Ruby, Ruby, Ruby, Ruby! Nah nah nah nahnahna…. Roooooby, Don’t take your love to town…. Goodbye Ruby Tuesday, who could hang a name on you, when you smile with every new day….
Hang on a minute! It’s even the name for computer programming language. However, it’s the corundum gemstone I’m interested in. If, like me you have a July birthday, you’re lucky enough to have ruby as your birthstone & it really is one the most gorgeous!
Ruby is one of the cardinal gemstones, that is, one of the five, along with Amethyst, Diamond, Sapphire & Emerald, that have been considered the most precious, dating back into the mists of time and used ceremonially or for religious purposes. There are records of trading rubies along the North Silk Road westwards from China, dating back to 200 BC. The cardinal gemstones range across the colour spectrum, with ruby varying from pink to a blood red colour, which comes from the chromium content in the aluminium oxide or corundum. The most valuable rubies are the deep red or ‘pigeon blood’ coloured ones. (Really? Pigeon blood?…the things you discover!)
Having just googled ‘pigeon blood ruby’ I’ve discovered a lovely birthday gift for me! A £72,000.00 2 carat 1935 pigeon blood Burmese ruby ring! CRIKEY!!! Perhaps if I click the heels together on my ruby slippers and utter ‘there’s no place like home’ I’ll get lucky like Dorothy! (UNLIKELY)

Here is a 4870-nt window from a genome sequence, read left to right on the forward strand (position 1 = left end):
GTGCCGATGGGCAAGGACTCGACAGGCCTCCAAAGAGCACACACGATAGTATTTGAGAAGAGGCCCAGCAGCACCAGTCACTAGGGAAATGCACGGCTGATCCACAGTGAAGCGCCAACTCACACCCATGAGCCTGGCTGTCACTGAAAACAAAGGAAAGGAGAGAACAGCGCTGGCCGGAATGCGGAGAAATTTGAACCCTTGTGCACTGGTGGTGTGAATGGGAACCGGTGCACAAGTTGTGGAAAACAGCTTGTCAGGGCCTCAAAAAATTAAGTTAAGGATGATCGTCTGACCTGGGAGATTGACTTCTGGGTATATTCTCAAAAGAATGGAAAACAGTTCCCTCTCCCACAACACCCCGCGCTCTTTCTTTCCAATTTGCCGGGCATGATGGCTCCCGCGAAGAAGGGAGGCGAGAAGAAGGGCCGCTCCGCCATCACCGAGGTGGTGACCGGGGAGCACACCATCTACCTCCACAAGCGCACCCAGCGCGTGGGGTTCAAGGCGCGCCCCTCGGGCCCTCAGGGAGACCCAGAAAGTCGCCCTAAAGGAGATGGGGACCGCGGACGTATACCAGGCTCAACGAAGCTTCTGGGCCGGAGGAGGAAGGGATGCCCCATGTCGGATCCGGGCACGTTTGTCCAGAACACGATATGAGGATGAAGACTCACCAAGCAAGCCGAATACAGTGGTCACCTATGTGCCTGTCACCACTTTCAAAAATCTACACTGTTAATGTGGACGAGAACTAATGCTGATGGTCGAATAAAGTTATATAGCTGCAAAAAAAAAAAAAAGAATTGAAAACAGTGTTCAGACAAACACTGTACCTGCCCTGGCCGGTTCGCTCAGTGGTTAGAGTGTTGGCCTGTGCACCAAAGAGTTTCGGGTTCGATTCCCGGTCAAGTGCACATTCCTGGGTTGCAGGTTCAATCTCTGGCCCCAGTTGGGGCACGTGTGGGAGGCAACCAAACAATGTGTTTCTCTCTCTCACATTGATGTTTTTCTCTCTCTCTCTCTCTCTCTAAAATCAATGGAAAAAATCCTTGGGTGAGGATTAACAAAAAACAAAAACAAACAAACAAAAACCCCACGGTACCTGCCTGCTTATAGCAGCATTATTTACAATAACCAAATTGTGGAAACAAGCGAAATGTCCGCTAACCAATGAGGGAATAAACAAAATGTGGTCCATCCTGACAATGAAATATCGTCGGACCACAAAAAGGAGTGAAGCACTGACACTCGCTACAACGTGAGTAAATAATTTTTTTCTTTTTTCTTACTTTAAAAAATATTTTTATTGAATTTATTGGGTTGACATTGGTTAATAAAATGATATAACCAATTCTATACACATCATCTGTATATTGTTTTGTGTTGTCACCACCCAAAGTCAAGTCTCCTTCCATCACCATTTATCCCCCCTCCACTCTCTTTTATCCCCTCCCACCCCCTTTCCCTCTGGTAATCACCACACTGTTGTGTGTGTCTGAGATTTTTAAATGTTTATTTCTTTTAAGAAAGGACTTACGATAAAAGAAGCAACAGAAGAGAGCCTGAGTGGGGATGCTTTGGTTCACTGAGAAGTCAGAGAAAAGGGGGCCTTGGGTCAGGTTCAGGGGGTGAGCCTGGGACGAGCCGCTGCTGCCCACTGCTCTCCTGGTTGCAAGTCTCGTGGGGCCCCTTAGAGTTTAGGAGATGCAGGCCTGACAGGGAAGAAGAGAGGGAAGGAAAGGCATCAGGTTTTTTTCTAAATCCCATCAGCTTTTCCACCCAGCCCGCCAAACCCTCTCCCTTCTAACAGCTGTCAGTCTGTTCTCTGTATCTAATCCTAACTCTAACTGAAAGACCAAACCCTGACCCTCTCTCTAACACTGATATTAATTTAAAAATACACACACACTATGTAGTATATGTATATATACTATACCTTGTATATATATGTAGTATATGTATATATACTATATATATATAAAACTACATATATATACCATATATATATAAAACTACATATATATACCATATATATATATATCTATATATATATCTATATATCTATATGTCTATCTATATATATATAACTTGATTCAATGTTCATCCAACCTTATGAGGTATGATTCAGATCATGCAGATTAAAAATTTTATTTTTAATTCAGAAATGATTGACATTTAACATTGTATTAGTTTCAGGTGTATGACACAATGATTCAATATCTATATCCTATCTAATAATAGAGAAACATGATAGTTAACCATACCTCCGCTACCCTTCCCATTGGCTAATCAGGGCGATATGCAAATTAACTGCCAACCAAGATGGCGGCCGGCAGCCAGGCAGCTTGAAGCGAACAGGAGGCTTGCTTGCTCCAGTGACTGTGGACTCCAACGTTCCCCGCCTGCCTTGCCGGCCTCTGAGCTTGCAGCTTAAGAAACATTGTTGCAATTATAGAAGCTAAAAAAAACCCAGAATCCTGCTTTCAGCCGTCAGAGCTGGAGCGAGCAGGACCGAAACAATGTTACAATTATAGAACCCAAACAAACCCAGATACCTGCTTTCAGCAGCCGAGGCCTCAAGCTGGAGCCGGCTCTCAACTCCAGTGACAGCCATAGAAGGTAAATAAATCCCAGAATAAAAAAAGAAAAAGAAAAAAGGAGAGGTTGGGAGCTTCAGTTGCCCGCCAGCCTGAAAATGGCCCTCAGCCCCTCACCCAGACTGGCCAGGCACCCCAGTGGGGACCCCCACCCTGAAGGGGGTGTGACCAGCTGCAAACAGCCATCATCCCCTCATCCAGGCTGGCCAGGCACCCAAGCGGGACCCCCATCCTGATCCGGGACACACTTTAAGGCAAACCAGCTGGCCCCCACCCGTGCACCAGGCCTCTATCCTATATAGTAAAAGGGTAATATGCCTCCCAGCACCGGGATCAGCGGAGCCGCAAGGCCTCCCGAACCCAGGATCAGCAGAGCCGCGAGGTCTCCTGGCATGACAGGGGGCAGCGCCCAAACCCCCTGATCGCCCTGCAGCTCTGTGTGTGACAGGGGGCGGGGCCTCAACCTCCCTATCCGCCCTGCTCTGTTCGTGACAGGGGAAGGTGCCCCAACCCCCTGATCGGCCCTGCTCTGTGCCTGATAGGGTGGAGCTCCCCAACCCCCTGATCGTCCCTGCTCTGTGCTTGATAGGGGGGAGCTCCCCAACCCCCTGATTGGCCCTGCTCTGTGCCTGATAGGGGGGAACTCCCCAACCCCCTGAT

The world’s most expensive ruby, the ‘Sunrise Ruby’, also the world’s most expensive coloured gemstone and most expensive gemstone other than a diamond sold at an auction in Switzerland to an anonymous buyer in 2015 for $30 million US! OUCH!
The world’s largest mined ruby, the ‘Liberty Bell Ruby’, so called as it was sculpted into a miniature of the Liberty Bell, weighed in 4lbs & was eight and a half thousand carats and worth $2 million US. I say ‘was’ as it was stolen in 2011 and police have little hope of tracing it, in spite of arresting four for the heist.
Factors considered in valuing rubies include geographic origin as well as the four Cs – colour, clarity, cut & carat weight. Some of the world’s finest stones originate from Myanamar (previously Burma.) Rubies are pretty tough – second only to diamond at 9 on the Mohs scale of mineral hardness but you need to be aware they are brittle. Whilst untreated high quality stones command a very high price, most stones are now colour treated in some way. All rubies have naturally occurring imperfections, inclusions and rutiles, known as ‘silk’ and gemologists use these to distinguish between real and fabricated/man-made gemstones.
Ruby does seem to have infiltrated our culture in so many ways, from a girl’s name to Pop songs and associated with love & celebrating the 40th Wedding anniversary. Purported to have a goodly number of beneficial effects on wearers, Indians call ruby the Ratnanayaka or Lord of the gemstones & Hindus traditionally classified rubies with a caste system. We do have a small selection of ruby jewellery which you can find int shop & online and it won’t set you back thousands of pounds.
Happy July Birthdays! :))